Tokyo hopes nuclear concerns won’t damage 2020 bid
TOKYO (AP) — Heading into the final days of the contest to host the 2020 Olympics, Tokyo is hoping concern over leaks of highly radioactive water at the crippled Fukushima nuclear power plant won’t damage its image as the safest choice among the bids.
With anti-government demonstrations plaguing Istanbul’s bid and a recession and high unemployment hanging over Madrid’s candidacy, Tokyo is pushing its bid as the safe choice in uncertain times.
The IOC will select the 2020 host on Sept. 7 in Buenos Aires, Argentina.
A 300-ton leak of radioactive water was discovered at the Fukushima plant on Aug. 19, the fifth and worst leak since the plant had triple meltdowns after the massive earthquake and tsunami in 2011.
Fukushima is 250 kilometers (155 miles) north of Tokyo and bid officials say the leak won’t affect the city’s plans to host the Olympics, but the incident is an untimely reminder of Tokyo’s vulnerability to natural disasters.
Despite the unwelcome headlines, Tokyo organizers will head to Buenos Aires emphasizing the city’s financial security and superior existing infrastructure.
“Tokyo 2020 is the safe pair of hands that can be trusted to deliver superb games in these uncertain times,” Tokyo bid leader Tsunekazu Takeda said.
Tokyo has an existing $4.5 billion fund for Olympic construction and enjoys the support of the national government.
Much of Tokyo’s infrastructure is already in place. By contrast, Istanbul would require the most spending and infrastructure work of the three cities, with a capital budget estimated at $16.8 billion. The IOC has cited potential challenges for Istanbul with construction, traffic and other issues.
Tokyo, which hosted the 1964 Olympics, received the highest praise from the IOC’s technical assessment of the three cities in June. The evaluation report described the Japanese capital as “a modern, dynamic city that sets global trends” and praised its compact venue plans and “one of the most modern and efficient public transport systems in the world.”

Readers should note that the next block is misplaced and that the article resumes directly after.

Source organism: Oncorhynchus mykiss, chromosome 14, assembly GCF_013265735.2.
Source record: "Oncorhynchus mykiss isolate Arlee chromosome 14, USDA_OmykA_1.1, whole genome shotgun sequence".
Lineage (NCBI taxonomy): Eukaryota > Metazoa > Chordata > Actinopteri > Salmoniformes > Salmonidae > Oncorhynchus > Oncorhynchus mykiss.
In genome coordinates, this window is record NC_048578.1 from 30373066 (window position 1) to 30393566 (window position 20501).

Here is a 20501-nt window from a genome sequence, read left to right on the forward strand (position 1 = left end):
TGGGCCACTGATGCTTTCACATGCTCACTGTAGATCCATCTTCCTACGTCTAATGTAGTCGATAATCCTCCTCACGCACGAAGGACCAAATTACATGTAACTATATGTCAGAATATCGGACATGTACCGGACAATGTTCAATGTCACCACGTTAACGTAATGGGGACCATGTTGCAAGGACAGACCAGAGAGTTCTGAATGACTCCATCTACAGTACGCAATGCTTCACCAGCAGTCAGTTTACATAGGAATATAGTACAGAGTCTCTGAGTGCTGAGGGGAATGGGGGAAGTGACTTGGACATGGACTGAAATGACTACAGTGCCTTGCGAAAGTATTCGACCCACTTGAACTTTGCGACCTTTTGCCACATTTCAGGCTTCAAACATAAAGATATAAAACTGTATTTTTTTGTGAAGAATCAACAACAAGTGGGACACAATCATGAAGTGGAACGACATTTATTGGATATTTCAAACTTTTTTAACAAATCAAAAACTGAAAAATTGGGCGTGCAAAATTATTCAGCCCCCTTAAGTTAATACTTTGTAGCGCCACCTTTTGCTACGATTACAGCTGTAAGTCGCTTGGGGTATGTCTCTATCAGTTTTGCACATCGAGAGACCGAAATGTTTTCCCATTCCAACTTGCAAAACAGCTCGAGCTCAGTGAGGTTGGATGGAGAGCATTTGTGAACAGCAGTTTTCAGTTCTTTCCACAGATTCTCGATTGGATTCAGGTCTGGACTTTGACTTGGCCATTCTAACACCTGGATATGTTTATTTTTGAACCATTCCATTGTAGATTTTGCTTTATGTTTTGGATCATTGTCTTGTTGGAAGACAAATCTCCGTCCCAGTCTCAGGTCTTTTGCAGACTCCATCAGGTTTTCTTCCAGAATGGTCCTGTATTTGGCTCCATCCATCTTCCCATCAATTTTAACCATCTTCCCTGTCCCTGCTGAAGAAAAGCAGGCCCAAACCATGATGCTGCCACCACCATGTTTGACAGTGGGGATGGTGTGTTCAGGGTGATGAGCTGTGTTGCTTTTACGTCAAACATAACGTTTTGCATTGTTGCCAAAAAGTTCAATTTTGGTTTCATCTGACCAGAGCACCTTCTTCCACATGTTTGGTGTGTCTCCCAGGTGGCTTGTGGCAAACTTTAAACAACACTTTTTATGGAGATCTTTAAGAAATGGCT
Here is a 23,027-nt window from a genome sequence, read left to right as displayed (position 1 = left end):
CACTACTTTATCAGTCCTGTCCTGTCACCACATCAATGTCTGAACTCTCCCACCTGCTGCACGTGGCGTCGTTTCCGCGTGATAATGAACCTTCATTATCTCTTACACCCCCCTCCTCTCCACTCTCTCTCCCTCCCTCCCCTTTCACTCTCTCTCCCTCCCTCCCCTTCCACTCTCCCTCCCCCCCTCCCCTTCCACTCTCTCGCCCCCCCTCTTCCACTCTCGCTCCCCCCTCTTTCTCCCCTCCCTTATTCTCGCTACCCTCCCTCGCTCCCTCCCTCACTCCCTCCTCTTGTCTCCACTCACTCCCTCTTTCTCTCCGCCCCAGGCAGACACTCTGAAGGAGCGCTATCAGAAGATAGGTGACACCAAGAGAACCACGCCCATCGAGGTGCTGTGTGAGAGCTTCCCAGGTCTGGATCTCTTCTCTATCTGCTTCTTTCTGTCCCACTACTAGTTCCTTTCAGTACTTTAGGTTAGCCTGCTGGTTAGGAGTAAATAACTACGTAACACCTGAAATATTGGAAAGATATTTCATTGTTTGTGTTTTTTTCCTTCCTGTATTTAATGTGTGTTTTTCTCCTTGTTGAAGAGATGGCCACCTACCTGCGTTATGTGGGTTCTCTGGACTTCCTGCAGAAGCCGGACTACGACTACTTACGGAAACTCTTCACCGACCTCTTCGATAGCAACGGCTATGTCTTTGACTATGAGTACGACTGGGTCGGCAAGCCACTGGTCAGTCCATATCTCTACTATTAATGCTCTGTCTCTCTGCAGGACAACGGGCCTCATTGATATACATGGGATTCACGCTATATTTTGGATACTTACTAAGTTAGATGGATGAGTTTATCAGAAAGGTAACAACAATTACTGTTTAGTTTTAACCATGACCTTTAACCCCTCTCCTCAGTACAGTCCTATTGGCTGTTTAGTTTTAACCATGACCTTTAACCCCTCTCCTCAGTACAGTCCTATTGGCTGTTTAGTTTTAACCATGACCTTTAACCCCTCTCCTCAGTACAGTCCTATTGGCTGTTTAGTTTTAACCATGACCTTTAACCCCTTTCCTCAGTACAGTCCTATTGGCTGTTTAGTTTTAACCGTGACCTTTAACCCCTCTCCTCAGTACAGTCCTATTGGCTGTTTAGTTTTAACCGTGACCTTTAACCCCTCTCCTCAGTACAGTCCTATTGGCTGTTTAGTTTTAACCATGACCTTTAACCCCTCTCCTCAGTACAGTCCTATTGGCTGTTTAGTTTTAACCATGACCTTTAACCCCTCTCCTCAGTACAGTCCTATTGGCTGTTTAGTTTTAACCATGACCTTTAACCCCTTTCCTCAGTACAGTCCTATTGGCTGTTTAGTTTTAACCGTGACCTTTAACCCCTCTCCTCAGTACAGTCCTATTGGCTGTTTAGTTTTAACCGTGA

For a city of 13 million, Tokyo is a model of urban efficiency: trains run on time, traffic jams are rare and it is widely renowned as being clean and safe.
With 27 of the proposed 36 venues within an eight-kilometer (five-mile) radius of the Olympic Village, Tokyo organizers say its plan will make it easy for athletes and spectators to get around during the games. Athletes would enjoy short travel times as the majority of venues would be within 20 minutes of the Olympic Village.
A new, futuristic 80,000-seat national stadium in the center of the city would host the opening and closing ceremonies and the track and field competition if Tokyo wins the bid. A total of 15 venues already exist while 21 will be built under the proposal.
Tokyo’s bid to host the 2016 Games was hampered by lukewarm public support but organizers this time have worked hard to raise the profile and have benefited from Japan’s strong showing at the London Olympics.
Recent figures show Tokyo’s approval rating at 70 percent — below its two rivals but much higher than support rates for the previous bid.
“Our bid has strong and passionate public support and is united across all levels of government, sport and business,” Takeda said.